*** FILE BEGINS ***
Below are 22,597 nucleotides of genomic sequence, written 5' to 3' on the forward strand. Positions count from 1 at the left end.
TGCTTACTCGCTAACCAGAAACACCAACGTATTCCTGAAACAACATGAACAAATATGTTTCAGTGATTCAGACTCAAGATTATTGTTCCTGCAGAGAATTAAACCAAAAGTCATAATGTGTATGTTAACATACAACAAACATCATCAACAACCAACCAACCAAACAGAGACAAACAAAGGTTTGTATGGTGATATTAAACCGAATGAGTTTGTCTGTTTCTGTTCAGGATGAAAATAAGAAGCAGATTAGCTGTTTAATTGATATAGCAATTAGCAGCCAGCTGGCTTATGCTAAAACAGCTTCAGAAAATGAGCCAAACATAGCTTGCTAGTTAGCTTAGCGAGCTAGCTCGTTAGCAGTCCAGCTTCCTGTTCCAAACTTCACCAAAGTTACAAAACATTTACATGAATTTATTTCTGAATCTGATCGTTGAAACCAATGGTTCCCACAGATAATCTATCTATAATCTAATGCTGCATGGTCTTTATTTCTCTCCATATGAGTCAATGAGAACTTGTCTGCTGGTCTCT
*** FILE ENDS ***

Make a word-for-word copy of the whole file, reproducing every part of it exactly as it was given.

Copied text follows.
Below are 22,597 nucleotides of genomic sequence, written 5' to 3' on the forward strand. Positions count from 1 at the left end.
TGCTTACTCGCTAACCAGAAACACCAACGTATTCCTGAAACAACATGAACAAATATGTTTCAGTGATTCAGACTCAAGATTATTGTTCCTGCAGAGAATTAAACCAAAAGTCATAATGTGTATGTTAACATACAACAAACATCATCAACAACCAACCAACCAAACAGAGACAAACAAAGGTTTGTATGGTGATATTAAACCGAATGAGTTTGTCTGTTTCTGTTCAGGATGAAAATAAGAAGCAGATTAGCTGTTTAATTGATATAGCAATTAGCAGCCAGCTGGCTTATGCTAAAACAGCTTCAGAAAATGAGCCAAACATAGCTTGCTAGTTAGCTTAGCGAGCTAGCTCGTTAGCAGTCCAGCTTCCTGTTCCAAACTTCACCAAAGTTACAAAACATTTACATGAATTTATTTCTGAATCTGATCGTTGAAACCAATGGTTCCCACAGATAATCTATCTATAATCTAATGCTGCATGGTCTTTATTTCTCTCCATATGAGTCAATGAGAACTTGTCTGCTGGTCTCT